You and your people are busy, overwhelmed even. How come? There’s just so much to be done, you say, in order to grow. Of course there is. And yet, if we unpacked what busyness is for you, we might find:

  • That you’re addicted at some level to busyness = productivity = you being worthwhile as a person (I am. It’s a work in progress for me);
  • That you and your people don’t know how to say “No” in order to say “Yes” to the right things[1]; and,
  • That you’re all putting a lot of energy into covering up your weaknesses and managing other peoples’ impressions of you.

This energy you’re putting into having people see you at your best (productive, smart, helpful etc.) is costing your company big bucks. It’s costly to you on a personal level too. Sadly, not you, your people or your company will reach their potential when everyone is focused on “performing”.

What if there was another way?

What if a company did everything in its power to create a culture in which everyone could overcome their own internal barriers to change and use errors and vulnerabilities as prime opportunities for personal and company growth? Kegan and Lahey, An Everyone Culture

If it sounds like getting naked with your colleagues (metaphorically), it is.

The potential for transformation is profound.

For a company, it means going way beyond “performance” management and people development, like coaching and training, to creating a transparent culture. In this culture, people would get and give candid feedback to each other in real time (a front line employee could even give direct feedback to the CEO), and people would show their vulnerabilities/ their weaknesses and what they are working on changing. Because of this, they’d grow individually and collectively for their own benefit and for the company’s bottom-line.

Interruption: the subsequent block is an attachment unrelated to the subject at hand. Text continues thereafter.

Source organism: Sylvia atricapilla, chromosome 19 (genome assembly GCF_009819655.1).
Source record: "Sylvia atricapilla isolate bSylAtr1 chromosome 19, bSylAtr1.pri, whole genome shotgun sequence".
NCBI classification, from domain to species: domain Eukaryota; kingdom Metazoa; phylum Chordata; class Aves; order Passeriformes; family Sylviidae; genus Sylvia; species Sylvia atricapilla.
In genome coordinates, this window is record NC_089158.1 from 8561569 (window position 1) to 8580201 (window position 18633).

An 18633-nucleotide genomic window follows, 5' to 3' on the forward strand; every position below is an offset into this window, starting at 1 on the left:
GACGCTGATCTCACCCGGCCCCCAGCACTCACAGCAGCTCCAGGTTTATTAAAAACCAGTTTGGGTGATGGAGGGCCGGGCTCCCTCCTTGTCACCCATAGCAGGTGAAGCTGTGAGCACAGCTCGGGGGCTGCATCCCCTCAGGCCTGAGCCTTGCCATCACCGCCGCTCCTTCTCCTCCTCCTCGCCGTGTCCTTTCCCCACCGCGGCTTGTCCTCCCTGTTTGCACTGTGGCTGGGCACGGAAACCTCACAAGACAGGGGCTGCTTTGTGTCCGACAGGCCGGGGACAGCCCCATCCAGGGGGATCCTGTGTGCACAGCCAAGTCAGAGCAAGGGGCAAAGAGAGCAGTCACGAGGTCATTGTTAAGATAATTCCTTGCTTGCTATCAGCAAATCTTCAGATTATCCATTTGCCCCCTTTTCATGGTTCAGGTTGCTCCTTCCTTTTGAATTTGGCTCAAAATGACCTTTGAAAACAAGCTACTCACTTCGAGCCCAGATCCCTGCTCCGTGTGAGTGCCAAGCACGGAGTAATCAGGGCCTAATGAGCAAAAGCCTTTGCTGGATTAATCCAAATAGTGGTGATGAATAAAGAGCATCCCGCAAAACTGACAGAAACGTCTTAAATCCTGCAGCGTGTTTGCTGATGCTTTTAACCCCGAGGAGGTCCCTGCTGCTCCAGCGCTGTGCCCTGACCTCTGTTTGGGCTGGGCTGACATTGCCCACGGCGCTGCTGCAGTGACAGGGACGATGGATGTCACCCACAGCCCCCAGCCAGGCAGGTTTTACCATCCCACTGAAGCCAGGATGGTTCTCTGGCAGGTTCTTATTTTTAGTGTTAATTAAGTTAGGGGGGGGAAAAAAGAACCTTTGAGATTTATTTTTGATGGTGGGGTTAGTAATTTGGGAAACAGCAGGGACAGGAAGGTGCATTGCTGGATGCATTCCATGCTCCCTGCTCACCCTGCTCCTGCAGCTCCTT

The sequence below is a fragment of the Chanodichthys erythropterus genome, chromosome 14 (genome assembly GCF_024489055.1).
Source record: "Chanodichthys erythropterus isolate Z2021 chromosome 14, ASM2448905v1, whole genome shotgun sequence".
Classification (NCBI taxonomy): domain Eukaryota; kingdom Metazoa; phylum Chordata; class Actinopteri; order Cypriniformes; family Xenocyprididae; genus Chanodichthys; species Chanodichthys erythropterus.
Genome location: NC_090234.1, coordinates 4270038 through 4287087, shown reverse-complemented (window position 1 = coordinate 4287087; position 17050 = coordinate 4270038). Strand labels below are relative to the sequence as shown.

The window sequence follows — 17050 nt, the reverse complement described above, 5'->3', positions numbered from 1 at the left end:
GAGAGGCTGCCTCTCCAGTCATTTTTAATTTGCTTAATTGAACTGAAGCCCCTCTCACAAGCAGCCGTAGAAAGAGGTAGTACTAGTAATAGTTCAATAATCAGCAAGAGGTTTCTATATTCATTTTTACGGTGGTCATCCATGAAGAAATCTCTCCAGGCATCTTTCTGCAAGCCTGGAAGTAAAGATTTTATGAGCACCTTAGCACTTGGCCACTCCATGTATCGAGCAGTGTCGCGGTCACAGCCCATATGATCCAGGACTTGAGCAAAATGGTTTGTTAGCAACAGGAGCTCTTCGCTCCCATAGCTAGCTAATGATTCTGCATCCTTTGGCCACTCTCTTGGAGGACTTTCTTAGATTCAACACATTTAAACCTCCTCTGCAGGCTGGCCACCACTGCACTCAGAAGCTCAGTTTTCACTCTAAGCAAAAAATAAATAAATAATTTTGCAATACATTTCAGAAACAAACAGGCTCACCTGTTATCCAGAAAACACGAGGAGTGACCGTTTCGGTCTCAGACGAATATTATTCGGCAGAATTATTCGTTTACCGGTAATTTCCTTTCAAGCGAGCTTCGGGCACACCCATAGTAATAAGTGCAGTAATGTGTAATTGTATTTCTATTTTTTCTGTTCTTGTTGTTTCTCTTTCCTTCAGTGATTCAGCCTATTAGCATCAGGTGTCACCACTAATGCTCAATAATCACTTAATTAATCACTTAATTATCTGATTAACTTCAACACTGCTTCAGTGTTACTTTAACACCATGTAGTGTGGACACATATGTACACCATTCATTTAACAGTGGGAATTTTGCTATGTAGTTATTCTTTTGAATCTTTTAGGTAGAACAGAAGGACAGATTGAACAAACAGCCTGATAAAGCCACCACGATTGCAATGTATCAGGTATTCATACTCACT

This 19 minute audio HBR interview with Kegan and Lahey will tell you what it really looks like in a few deliberately developmental organizations that they researched.

As you read and/ or listen, I’ll be in Washington, DC, deepening my learning in leadership systems and strengthening my skills to support culture change.

Together, dear leaders, we can be ahead of the curve by creating human cultures that produce amazing results right here in Atlantic Canada.

Please be prepared. You’ll need to take off your clothes – metaphorically, of course.

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[1] Join me and executive coaches Carol Gabanna and Alana Walsh Essery for Good Leaders Ask Great Questions on May 18, 2016. It’s a free event in celebration of International Coaching Week. Asking great questions can help you learn to say a strategic “No” and not take on the work of others. Please RSVP by May 16th to:


Chamber event

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